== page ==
Last week, Marathon Petroleum and Speedway filed a lawsuit against the State of Delaware seeking to stop the State’s attempts to collect unclaimed property which it lacks standing and is preempted by federal law.
Delaware, through its third-party contingent fee auditor Kelmar Associates, issued a burdensome request for records relating to the creation of Ohio gift card companies, including documents that would presumably be covered by the attorney-client privilege, and to the ongoing operations of the companies. Marathon responded to show that any property within the entities is outside Delaware’s jurisdiction, as they did not have name or address detail and were organized in other states, but refused to produce further documents. Upon the continued refusal, Kelmar said that the matter would be referred to the Attorney General’s office for enforcement action. As noted in the complaint, the state is currently prosecuting 86 other defendants in a similar case in Delaware v. Card Compliant.
Marathon argues that Delaware’s unclaimed property laws violate and is preempted by federal common law in Texas v. New Jersey and that the audit requests violate the Fourth Amendment protections against unreasonable search and seizures without any reasonable basis for such a search.
Estimation on Paper Gift Certificates
In addition to attempts to audit entities and property that Delaware lacks standing to collect, Delaware also issued a Report of Examination (“ROE”) where it estimated liability for paper gift certificates in excess of $8 million. Marathon objected to the estimated liability because it had actual records of issuances and redemptions for the paper gift certificate. Upon objection to the ROE and estimated liability, Kelmar issued the overbroad and burdensome request for the gift card entities.
Objections to Audit Process
As many holders are coming to realize, there is no mechanism by which holders can raise objections and have them resolved in an orderly manner. Marathon is objecting to the continued request for documents related to the decision to form the gift card companies and specifically in Ohio, all operating agreements of the gift card companies, minutes of meetings of directors, officers, and other similar people, all vendor agreements, and all accounting and finance records of the companies. The objections have been made to both Kelmar and to the Delaware Escheat Audit Manager Michelle Whitaker. Delaware has not responded directly to Marathon, instead directing Kelmar to continue to seek the information or refer the matter to the Attorney General for enforcement. Further, Whitaker and her predecessors continually threaten interest and penalties for failing to cooperate with the audit even when the requests are overbroad and burdensome and will not lead to the identification of additional unclaimed property.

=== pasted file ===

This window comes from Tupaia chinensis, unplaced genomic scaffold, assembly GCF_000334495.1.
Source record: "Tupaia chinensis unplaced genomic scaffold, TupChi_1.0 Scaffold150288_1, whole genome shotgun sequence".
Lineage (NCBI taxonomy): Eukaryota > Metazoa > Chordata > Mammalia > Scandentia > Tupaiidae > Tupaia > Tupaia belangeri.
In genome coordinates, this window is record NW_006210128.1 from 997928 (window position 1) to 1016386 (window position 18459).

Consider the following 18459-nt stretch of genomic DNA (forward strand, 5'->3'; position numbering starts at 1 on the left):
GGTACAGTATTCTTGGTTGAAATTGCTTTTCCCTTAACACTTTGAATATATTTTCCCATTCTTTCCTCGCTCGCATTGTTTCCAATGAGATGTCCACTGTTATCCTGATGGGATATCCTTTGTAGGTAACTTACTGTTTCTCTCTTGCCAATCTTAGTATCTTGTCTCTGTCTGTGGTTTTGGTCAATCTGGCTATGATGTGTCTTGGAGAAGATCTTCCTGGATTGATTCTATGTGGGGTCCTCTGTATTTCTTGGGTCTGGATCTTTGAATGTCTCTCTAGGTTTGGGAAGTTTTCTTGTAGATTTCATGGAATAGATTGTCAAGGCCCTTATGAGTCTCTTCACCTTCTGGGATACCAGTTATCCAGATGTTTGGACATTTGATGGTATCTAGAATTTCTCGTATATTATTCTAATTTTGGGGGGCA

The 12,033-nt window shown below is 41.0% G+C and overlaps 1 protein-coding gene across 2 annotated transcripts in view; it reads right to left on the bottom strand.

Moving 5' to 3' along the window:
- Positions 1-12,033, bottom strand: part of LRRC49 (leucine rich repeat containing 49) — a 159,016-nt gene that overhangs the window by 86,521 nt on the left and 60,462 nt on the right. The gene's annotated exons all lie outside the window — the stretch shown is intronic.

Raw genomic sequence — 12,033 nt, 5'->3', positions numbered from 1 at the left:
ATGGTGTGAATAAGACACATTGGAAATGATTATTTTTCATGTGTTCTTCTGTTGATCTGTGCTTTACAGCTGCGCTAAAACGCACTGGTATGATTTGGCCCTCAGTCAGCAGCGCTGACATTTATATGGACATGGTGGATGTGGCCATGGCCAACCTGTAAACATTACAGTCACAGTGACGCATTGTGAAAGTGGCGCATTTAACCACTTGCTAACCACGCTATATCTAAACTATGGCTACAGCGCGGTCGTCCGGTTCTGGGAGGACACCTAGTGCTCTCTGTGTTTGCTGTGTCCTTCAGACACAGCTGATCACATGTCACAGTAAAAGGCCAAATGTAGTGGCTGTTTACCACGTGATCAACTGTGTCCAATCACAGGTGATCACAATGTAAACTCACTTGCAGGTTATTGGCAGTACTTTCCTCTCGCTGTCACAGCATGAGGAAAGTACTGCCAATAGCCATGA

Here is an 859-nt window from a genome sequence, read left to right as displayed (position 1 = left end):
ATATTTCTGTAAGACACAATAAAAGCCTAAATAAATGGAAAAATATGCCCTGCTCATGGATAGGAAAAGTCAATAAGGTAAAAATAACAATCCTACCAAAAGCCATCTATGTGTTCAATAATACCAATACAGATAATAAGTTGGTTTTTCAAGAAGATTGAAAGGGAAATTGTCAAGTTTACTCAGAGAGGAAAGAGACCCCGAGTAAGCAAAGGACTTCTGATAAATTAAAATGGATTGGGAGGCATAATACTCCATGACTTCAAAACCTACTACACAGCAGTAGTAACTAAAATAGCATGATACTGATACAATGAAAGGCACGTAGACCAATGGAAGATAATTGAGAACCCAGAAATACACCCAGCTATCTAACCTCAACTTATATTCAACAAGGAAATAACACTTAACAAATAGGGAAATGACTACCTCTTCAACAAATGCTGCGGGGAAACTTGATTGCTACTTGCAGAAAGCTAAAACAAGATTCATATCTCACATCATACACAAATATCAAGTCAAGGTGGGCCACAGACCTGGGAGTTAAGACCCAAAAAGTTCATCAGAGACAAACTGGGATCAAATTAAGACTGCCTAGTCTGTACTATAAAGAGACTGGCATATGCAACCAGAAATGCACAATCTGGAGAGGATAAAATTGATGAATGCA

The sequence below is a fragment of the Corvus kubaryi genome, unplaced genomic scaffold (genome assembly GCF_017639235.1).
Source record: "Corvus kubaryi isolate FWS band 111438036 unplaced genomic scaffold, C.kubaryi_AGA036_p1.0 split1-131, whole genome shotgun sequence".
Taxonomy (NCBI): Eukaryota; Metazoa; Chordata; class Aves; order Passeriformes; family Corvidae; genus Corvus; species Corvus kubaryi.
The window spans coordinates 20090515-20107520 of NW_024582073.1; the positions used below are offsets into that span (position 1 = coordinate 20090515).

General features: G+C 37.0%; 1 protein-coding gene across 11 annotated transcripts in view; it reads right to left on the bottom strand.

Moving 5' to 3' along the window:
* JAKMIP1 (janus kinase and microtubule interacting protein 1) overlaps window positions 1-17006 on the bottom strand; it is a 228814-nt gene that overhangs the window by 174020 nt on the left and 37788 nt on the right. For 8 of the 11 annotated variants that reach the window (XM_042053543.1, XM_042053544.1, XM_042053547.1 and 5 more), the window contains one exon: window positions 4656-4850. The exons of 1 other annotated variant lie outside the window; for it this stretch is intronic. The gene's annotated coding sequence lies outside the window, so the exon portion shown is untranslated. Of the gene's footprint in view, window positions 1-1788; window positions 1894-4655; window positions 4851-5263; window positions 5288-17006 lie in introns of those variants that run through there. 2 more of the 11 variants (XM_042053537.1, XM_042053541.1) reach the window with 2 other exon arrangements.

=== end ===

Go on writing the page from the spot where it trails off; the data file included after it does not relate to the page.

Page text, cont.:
Marathon states the matter is ripe for judicial review at this time because these are purely legal questions, with an express deadline for commencement of enforcement actions by the State, and the company suffers continued harm, including the ongoing accrual of penalties and interest and business uncertainty, and that a decision by the Court would lead to an expedited final resolution of the audit.
In Light of Other Litigation
Almost every aspect of the audit process is currently under court scrutiny. In Plains All American Pipeline, the holder is challenging its selection for audit by Delaware authorities. In Idenix, two investors are challenging whether Delaware has a duty to notify owners prior to escheating property and whether Delaware has the right to claim foreign property. In Blackhawk, Delaware sued the holder for not cooperating with the state and its auditor by refusing to turnover requested information.
But the fight is not over once the records have been produced. Temple Inland contests the extrapolation methodology and record retention requirements as interpreted by the State Escheator. In a New Jersey case brought by National Freight, the holder is fighting against an estimation that uses property properly reportable to other jurisdictions. This is a similar tactic commonly used by Delaware, also a member of the Third Circuit.
While this is only the next step in the audit process for Marathon, the case could lead to greater protections for companies under audit. So far, objections to overbroad and burdensome requests are falling on deaf ears, despite public reassurances that holders can have their objections addressed by state personnel. While waiting for a resolution in this case, holders would be wise to continue to state their objections to these types of requests. In addition to ongoing audit support, Barganier will continue to work to increase these protections through legislative and regulatory processes.